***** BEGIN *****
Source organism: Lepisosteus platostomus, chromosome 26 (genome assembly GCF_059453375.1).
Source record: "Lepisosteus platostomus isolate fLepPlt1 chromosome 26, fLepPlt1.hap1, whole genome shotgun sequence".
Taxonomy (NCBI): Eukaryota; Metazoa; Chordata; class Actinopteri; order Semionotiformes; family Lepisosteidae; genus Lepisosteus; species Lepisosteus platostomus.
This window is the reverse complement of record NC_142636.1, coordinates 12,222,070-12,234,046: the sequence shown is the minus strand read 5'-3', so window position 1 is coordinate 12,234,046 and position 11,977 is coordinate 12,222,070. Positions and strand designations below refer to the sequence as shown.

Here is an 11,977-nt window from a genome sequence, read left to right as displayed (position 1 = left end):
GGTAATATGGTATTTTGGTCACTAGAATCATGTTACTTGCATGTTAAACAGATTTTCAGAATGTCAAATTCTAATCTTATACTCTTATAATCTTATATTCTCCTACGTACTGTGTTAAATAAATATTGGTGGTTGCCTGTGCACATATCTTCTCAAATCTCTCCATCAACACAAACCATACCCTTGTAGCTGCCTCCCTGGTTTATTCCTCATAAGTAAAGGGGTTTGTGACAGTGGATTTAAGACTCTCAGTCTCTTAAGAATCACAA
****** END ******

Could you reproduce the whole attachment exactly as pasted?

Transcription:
Source organism: Lepisosteus platostomus, chromosome 26 (genome assembly GCF_059453375.1).
Source record: "Lepisosteus platostomus isolate fLepPlt1 chromosome 26, fLepPlt1.hap1, whole genome shotgun sequence".
Taxonomy (NCBI): Eukaryota; Metazoa; Chordata; class Actinopteri; order Semionotiformes; family Lepisosteidae; genus Lepisosteus; species Lepisosteus platostomus.
This window is the reverse complement of record NC_142636.1, coordinates 12,222,070-12,234,046: the sequence shown is the minus strand read 5'-3', so window position 1 is coordinate 12,234,046 and position 11,977 is coordinate 12,222,070. Positions and strand designations below refer to the sequence as shown.

Here is an 11,977-nt window from a genome sequence, read left to right as displayed (position 1 = left end):
GGTAATATGGTATTTTGGTCACTAGAATCATGTTACTTGCATGTTAAACAGATTTTCAGAATGTCAAATTCTAATCTTATACTCTTATAATCTTATATTCTCCTACGTACTGTGTTAAATAAATATTGGTGGTTGCCTGTGCACATATCTTCTCAAATCTCTCCATCAACACAAACCATACCCTTGTAGCTGCCTCCCTGGTTTATTCCTCATAAGTAAAGGGGTTTGTGACAGTGGATTTAAGACTCTCAGTCTCTTAAGAATCACAA